“Thank you for completing an application form today for the position of Host, our records show that you left without speaking to a member of management re this opportunity.”

Which confused me, as after our interview, Alex had shaken my hand and walked me to the lift to say goodbye. I will email back to let them know that my email address does not accept messages from sexist scum.

Applying for a job as Hooters' Girl - part two

Ooh, my nerves, my nerves. Saturday has dawned, I’m all of a-fluster. Why? Because today, at 1pm, I will get one step nearer to fulfilling my dream of becoming a world famous Hooters Girl. Tacky and unrefined it may be, but it would be great to work somewhere with such a positive attitude to women, in such a women-friendly environment, to meet all those lovely gentlemen AND to get paid for it. What would be better?

So I put a bit of slap on, a low-cut top and my very best Converse (well, I can’t sell my soul completely), and headed off to Harbourside. It was a lovely late-September day, the sun was out, and masses of families and young people were having a hoot enjoying BrisFest by the side of the water. A great family day out.

Just around the corner from the new Hooters venue (where, sickeningly, the sign went up yesterday – I took some photos, which will be attached, before I got chased off by an irate builder in a hard hat – and no, that’s not a euphemism), is Bristol’s family-friendly science museum, @Bristol, where Hooters had hired some space for interviews. Following the signs (see attached photos), I went in, asked the receptionist for directions, and she pointed me to the lift and told me to go to the second floor.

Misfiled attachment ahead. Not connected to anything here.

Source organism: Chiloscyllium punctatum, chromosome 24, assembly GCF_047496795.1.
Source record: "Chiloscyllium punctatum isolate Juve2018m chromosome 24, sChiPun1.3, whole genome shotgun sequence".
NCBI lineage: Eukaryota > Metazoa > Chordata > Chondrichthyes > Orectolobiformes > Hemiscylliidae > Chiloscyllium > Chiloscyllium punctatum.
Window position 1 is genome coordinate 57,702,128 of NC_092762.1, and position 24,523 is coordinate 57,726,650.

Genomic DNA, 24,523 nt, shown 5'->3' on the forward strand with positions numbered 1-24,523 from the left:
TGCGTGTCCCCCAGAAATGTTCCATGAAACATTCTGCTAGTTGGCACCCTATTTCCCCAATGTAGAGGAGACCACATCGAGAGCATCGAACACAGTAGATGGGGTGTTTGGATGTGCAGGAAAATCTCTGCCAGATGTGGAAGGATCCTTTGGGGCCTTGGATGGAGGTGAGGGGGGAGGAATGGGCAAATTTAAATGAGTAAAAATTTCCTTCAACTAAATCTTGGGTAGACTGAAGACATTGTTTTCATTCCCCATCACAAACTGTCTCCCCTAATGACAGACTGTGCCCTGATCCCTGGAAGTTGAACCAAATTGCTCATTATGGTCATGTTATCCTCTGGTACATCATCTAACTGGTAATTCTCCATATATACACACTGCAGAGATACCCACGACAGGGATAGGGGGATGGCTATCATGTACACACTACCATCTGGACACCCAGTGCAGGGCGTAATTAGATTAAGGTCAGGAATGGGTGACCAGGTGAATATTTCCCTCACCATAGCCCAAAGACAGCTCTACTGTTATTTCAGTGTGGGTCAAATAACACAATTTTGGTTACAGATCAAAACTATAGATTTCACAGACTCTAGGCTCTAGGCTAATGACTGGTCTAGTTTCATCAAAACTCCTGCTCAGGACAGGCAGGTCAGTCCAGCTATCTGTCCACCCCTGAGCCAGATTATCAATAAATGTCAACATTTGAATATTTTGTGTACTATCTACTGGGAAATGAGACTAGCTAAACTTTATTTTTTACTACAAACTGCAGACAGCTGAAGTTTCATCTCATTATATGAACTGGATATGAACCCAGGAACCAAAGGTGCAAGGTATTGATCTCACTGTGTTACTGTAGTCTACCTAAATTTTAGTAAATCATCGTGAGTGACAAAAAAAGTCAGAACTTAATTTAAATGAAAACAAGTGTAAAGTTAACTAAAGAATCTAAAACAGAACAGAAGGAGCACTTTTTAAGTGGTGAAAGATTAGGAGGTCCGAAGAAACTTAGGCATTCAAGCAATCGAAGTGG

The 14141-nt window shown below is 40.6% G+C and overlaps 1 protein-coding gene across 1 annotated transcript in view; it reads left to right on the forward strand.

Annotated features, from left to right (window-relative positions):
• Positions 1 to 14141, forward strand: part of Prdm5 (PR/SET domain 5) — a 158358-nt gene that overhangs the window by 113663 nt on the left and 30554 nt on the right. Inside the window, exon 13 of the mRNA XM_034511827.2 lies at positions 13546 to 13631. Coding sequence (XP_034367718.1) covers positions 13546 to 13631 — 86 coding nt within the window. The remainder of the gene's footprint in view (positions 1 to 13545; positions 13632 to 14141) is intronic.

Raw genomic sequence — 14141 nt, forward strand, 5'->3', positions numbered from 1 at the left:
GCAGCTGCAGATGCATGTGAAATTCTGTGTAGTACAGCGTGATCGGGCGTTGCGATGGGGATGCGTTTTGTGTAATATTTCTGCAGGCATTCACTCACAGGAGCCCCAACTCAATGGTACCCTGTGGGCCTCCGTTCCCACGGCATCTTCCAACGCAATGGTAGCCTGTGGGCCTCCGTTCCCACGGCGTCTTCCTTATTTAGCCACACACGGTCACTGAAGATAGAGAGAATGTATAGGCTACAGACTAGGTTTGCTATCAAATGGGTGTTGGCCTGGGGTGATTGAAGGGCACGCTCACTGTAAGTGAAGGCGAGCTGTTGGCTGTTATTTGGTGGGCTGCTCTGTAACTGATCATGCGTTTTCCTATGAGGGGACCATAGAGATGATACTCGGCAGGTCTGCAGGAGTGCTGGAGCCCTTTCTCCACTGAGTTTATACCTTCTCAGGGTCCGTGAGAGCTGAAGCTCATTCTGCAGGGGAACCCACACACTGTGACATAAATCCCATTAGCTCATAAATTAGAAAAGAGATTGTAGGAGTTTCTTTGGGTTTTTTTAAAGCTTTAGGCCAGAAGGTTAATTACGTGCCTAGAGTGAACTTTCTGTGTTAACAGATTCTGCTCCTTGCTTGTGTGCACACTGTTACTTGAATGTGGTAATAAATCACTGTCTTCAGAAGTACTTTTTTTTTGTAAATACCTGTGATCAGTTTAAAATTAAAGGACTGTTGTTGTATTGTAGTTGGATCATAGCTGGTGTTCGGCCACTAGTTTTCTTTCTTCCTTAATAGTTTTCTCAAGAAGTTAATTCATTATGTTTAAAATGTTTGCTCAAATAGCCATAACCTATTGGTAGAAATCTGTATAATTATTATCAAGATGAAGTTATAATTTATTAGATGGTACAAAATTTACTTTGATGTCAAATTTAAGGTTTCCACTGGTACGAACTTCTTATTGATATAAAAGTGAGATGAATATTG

En route to the lift, I passed lots of families with very young children, all having fun in the café and enjoying the exhibitions, or posing with the big statue of Morph. Ahh, lovely to see kids enjoying themselves. I even shared the lift with some very young children (maybe six years old?) as I headed up for the second floor. As I did, I wondered what other kind of young ladies would be sharing the lift with other young children that day, and what sort of scantily-dressed women here for the audition those kids were going to see. Tasteful.

Out on the second floor, a tacky piece of laminated A4 with ‘Hooters’ and the logo on was blu-tac-ed to the door, so I nervously went in. There was no one there, and it felt cold, empty and miserable. A young man, Alex, came out to greet me, and showed me into the ‘office’ – through a door with a poster of a Hooters’ girl tacked on. Inside were several people working there, who all looked at me doubtfully (I’m in my early 30s and look like a normal person, rather than a pneumatic doll), none of them offered me a drink from the many arranged on a table, but they gave me a form (the same as on the website) to fill in, before my interview.

To be continued…

Applying for a job as Hooters' Girl - part one

When an established Hooters breastaurant advertises for staff, you are encouraged to apply in person – obviously so they can assess what physical qualities you will bring to the team. However, as the Bristol (and Cardiff and Brighton) ones have yet to open their doors, the application process has been online. The downside for Hooters here being they don’t know what you look like.

Thankfully, Hooters decided to lease a room from @Bristol on the afternoon of Saturday, September 25 for three hours, to hold open interviews for prospective hostesses. It had very low-key advertising, and we only heard on the day before because someone who had applied had received an email saying:

“Thank you for your recent application to Hooters of Bristol via our website. Due to the volume of applicants we are holding an initial recruitment open day.

The event will be held at the - @Bristol, Anchor Road, Bristol, BS1 5DB (On the Harbourside) this Saturday the... 25th September between 1pm and 4pm.

You are invited to drop in and discuss our opportunities further with our management team. You will find us upstairs, just follow the signs!!!

We look forward to meeting you.”

(What a scary amount of exclamation points. !!!)